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Perspectives essay: social arts, creative flux and citizen led innovation

The theme of this short essay is the role of art and other creative tactics of cultural participation in sustaining or enhancing citizen led innovations. The examples referenced relate to actions affecting change and social capacity building where the genesis is without the commission of control agencies. . Responding to perceived priorities from super-local contexts, the three projects each began with a process of co-creation in the realm of the arts then leading to and affecting collective enterprise as a sustainable solution or route to improved conditions. This limited range of anecdotal narratives demonstrates the potential force of creative cultural enterprise arising from quasi-spontaneous or activist inspired approaches to citizen engagement. The perspective presented considers the essential character of local action (or empowerment) as an expression of nuanced and deeply felt values that relate to an individual’s sense of connectedness with their physical and social environment. The examples included generally refer to collective or shared experiences in the form of a creative gesture. There is no significant quantitative and qualitative evidence to be drawn formal evaluations and, therefore, no longitudinal observations from which to argue or prove the effectiveness of this work. However, the intention of this reflection is to exploit personal experience and from this vantage point, make a suggestion that creativity and creative behaviours have an essential and dynamic function in supporting self-determination within self-defining communities.

The central problem that relates to this perspective is the difference between cultural commissioning and that which inherently forms (re-forms) out of a responsive or reflexive collective endeavour. It is generally expected that arts enterprises and the creative industries will benefit communities in transition and stimulate growth economies in a viable relationship with social ecologies of change. This has been the basis of repeated creative or cultural industries led regeneration exercises. Further, there is an assumption that the process, as a strategic practice, avoids disruption or the fracture of communities. But where targeted policy led cultural interventions do occur, the supposed benefits to the affected community tend to be measured against metrics normalised by organised political thought and political objectives and these are not necessarily primary motivators that can inspire willing engagement. Any planned and concentrated cultural investment will assume a degree of impact; the question is whether this aligns with the needs or instincts of the resident and remaining community. Dependent on the scale of the intervention, it can contribute to displacement in the same way that highly capital intensive investments tend to destabilise neighbourhoods and their established sense of distinctiveness. This is an over-generalisation and proof is lacking; the views I express are subjective, drawn from my practices working for and with communities.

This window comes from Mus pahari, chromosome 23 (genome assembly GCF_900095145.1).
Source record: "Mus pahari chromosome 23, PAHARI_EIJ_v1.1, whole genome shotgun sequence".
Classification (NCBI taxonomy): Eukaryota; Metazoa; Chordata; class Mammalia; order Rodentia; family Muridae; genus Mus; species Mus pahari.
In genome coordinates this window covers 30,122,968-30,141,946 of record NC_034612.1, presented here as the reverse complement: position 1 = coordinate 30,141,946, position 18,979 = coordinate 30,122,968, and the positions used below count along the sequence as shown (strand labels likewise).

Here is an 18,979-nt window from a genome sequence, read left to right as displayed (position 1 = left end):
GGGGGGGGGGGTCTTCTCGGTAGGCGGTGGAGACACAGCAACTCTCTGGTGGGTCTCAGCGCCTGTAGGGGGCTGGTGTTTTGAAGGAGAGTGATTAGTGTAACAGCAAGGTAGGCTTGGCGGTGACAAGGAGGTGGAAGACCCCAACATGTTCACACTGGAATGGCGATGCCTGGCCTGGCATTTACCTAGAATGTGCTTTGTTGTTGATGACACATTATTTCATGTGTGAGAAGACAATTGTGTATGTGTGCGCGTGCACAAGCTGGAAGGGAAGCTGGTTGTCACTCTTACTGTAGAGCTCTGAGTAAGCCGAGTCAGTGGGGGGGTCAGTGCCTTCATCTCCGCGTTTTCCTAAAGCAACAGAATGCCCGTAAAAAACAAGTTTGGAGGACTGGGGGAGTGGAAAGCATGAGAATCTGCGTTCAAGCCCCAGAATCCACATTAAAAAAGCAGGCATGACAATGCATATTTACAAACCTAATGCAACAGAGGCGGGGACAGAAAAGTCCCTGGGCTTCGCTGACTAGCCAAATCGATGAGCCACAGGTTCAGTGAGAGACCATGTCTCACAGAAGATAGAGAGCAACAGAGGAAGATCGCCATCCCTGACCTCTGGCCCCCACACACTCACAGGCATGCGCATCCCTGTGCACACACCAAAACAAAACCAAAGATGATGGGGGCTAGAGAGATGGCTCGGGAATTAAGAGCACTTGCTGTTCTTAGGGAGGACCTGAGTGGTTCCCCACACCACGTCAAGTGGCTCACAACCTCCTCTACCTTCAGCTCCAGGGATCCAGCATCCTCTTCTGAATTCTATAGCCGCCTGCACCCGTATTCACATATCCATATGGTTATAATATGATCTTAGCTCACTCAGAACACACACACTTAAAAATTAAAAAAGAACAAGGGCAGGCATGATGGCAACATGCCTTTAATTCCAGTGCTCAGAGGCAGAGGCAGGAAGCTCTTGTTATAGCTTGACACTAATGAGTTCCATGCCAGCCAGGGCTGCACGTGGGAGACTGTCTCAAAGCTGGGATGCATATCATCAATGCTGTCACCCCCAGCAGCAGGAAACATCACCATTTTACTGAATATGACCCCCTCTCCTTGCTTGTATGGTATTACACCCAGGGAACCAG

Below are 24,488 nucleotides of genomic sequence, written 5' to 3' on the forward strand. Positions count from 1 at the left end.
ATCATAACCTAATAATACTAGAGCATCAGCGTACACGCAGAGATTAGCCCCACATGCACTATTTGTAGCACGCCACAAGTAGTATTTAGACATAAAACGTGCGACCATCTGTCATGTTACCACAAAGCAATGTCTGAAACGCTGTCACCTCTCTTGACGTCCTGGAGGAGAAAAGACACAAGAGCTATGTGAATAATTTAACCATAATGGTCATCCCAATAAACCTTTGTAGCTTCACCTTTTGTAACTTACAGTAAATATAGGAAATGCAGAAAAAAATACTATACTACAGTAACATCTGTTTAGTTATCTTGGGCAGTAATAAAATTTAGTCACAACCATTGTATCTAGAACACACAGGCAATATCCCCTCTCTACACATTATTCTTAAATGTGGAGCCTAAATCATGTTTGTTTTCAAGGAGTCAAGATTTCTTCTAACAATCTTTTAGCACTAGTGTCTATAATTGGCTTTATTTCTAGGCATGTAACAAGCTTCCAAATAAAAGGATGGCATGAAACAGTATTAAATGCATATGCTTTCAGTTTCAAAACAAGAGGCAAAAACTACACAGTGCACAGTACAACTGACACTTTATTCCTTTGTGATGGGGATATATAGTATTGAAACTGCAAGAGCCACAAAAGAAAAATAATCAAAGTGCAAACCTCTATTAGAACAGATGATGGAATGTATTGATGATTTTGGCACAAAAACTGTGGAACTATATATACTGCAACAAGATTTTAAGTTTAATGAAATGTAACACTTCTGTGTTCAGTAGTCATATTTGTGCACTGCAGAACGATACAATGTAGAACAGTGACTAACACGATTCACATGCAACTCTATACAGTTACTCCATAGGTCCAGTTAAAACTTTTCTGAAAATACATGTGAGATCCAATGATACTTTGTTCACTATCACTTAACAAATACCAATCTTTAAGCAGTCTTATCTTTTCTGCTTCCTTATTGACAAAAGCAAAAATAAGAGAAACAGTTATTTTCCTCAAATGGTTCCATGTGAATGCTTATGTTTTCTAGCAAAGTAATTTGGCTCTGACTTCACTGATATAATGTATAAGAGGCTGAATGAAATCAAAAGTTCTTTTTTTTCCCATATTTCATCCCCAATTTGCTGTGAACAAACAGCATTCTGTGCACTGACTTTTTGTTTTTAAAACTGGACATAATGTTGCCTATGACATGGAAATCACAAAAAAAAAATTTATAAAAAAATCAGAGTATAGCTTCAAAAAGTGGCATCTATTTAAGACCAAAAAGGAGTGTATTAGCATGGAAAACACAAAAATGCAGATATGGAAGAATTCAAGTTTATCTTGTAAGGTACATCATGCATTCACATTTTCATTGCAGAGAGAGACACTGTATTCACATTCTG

"Creativity and creative behaviours have an essential and dynamic function in supporting self-determination within self-defining communities"